Four years after they began their Georgetown careers with New Student Orientation, seniors in the class of 2011 are participating in another whirlwind week of university-sponsored activities.

Senior Week is a chance for seniors to celebrate on the Hilltop one last time before graduation. It is also the time to say farewell to the university life that has, for most, become second nature.

Andrew Zhen (MSB ’11) described the conflicting emotions that the week can inspire.

“It’s fun hanging out with your friends and having no more academic responsibilities, but you also know that this is all about to end at the end of the week,” he said.

Zhen added that he has made an effort to focus on the positive.

“I’ve learned to live in the moment and take advantage of the time we have now. Sure, we’re going to graduate in a few days, but it’s important to enjoy and make the most out of each and every day leading up to ‘the end.'”

The fast-paced nature of Senior Week, which is packed with day trips, bar crawls and last chance lectures, may also keep many seniors from feeling too anxious about their imminent graduation. The seven-day marathon of activities began last Saturday with an excursion to Ocean City, Md., a trip to the famous Ben’s Chili Bowl and the Senior Retreat.

From there, the week charged forward with keg parties, a scavenger hunt, ice cream socials and other class bonding events. Some of the week’s festivities have become traditions, tales of which are passed down to each graduating class.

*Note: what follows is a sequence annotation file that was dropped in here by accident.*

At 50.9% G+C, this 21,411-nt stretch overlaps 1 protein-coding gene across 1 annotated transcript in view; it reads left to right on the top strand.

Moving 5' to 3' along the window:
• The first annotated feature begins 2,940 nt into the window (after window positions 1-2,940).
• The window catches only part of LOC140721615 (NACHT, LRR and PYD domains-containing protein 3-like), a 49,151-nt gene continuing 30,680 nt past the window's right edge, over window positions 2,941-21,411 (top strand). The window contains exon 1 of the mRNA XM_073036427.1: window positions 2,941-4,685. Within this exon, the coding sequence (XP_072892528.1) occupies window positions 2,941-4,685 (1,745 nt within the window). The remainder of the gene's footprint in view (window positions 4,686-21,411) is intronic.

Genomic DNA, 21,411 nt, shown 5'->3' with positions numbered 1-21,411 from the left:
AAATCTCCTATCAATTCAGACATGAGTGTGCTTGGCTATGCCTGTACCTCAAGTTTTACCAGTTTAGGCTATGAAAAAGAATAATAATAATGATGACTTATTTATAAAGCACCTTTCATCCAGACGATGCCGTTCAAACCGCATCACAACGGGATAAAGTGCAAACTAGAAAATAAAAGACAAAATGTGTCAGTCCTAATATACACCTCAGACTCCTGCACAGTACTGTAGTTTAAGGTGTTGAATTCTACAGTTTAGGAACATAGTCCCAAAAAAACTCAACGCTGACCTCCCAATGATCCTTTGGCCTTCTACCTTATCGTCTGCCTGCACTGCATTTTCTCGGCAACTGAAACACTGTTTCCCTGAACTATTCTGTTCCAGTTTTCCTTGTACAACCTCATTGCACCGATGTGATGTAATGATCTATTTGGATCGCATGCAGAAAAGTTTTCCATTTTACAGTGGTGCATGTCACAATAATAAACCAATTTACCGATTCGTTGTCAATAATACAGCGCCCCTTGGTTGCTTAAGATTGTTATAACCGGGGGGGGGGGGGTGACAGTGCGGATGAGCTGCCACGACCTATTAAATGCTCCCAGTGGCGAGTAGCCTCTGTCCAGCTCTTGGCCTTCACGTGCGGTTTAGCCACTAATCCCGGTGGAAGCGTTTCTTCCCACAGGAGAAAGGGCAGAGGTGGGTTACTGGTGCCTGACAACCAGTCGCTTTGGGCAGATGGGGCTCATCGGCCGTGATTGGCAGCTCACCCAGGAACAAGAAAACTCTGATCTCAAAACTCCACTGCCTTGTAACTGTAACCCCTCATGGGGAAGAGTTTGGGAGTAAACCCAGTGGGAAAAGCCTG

Bill Nelson (COL ’11) cited one of the most popular Senior Week events as the one he was most excited about,

“I’m particularly looking forward to the President’s Picnic. All of the alumni I’ve spoken with say it’s a highlight every year,” he said.

For Alex Peterson (COL ’11), the inclusion of America’s pastime in the schedule made his senior week. He pointed to the Washington Nationals game as his favorite event.

“I really enjoyed the baseball game, as it was an opportunity to enjoy good food and good company while watching two mediocre teams compete. I wanted to see the Nationals play before leaving D.C., and Georgetown let me check off that item from the bucket list while getting in some last goodbyes too.”

Saying farewell has been a major theme for many seniors during this period. For some, those goodbyes include not only close friends, but also the professors and administrators who have shaped their life at Georgetown intellectually.

“I attended Fr. Maher’s last chance lecture yesterday, and he gave a great talk sharing his perspective on Georgetown, graduation and life … [He] closed by recommending that we find just a few people around campus this week, and tell them ‘I love you,’ ‘I’m sorry,’ or ‘thank you.'” Brian Miller (COL ’11) recalled. “So, over the next few days, as I see the people who have defined my Georgetown experience, I’m going to try to follow his advice,” Brian Miller (COL ’11) said.

Peterson also emphasized the importance of capitalizing on this last opportunity to bond with those who have been most important during his career at Georgetown.

“I’ve spent most of my time seeing those closest to me for one last time, but it’s amazing how many connections and bonds one can make in these few years,” he said. “I’m fine with missing a fun event or even a famous speaker, but I wouldn’t give up the chance to spend a few final minutes with my loved ones for all the world.”

For some, Senior Week will also represent their heritage. Students who have been involved in and have advanced the interests of the Asian community while at Georgetown will be honored today in an inaugural commencement ceremony. The ceremony will precede the Harambee Graduation, which recognizes the achievements of African American seniors, and follow Despedida, which honors the students who have contributed to the Latino community.

Chris Kinney (COL ’11), who has been involved with the Japan Network on campus and who will be attending the ceremony, spoke of the importance of beginning the tradition of Asian Graduation.

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